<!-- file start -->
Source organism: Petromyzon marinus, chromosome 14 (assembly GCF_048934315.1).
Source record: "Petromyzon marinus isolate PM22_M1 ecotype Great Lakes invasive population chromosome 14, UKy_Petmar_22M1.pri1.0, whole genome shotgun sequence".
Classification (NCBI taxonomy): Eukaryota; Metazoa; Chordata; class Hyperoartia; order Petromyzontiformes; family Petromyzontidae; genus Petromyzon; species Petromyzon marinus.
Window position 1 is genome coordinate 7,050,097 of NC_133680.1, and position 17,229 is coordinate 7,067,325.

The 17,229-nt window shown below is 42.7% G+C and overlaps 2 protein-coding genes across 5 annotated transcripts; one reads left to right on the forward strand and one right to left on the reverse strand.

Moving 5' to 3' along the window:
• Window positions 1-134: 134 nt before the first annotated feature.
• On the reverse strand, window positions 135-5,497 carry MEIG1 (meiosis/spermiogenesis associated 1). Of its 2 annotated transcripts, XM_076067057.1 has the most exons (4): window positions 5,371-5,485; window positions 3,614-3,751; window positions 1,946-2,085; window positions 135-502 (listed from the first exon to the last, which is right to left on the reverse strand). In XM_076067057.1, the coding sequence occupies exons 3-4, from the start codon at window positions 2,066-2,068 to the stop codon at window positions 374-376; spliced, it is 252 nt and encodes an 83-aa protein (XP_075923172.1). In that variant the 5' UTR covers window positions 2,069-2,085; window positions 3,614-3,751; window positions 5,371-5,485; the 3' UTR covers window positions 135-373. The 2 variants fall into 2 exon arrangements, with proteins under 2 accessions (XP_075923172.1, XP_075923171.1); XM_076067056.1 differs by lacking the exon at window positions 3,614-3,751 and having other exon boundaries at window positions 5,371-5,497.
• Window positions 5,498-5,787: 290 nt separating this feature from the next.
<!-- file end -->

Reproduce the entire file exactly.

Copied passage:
Source organism: Petromyzon marinus, chromosome 14 (assembly GCF_048934315.1).
Source record: "Petromyzon marinus isolate PM22_M1 ecotype Great Lakes invasive population chromosome 14, UKy_Petmar_22M1.pri1.0, whole genome shotgun sequence".
Classification (NCBI taxonomy): Eukaryota; Metazoa; Chordata; class Hyperoartia; order Petromyzontiformes; family Petromyzontidae; genus Petromyzon; species Petromyzon marinus.
Window position 1 is genome coordinate 7,050,097 of NC_133680.1, and position 17,229 is coordinate 7,067,325.

The 17,229-nt window shown below is 42.7% G+C and overlaps 2 protein-coding genes across 5 annotated transcripts; one reads left to right on the forward strand and one right to left on the reverse strand.

Moving 5' to 3' along the window:
• Window positions 1-134: 134 nt before the first annotated feature.
• On the reverse strand, window positions 135-5,497 carry MEIG1 (meiosis/spermiogenesis associated 1). Of its 2 annotated transcripts, XM_076067057.1 has the most exons (4): window positions 5,371-5,485; window positions 3,614-3,751; window positions 1,946-2,085; window positions 135-502 (listed from the first exon to the last, which is right to left on the reverse strand). In XM_076067057.1, the coding sequence occupies exons 3-4, from the start codon at window positions 2,066-2,068 to the stop codon at window positions 374-376; spliced, it is 252 nt and encodes an 83-aa protein (XP_075923172.1). In that variant the 5' UTR covers window positions 2,069-2,085; window positions 3,614-3,751; window positions 5,371-5,485; the 3' UTR covers window positions 135-373. The 2 variants fall into 2 exon arrangements, with proteins under 2 accessions (XP_075923172.1, XP_075923171.1); XM_076067056.1 differs by lacking the exon at window positions 3,614-3,751 and having other exon boundaries at window positions 5,371-5,497.
• Window positions 5,498-5,787: 290 nt separating this feature from the next.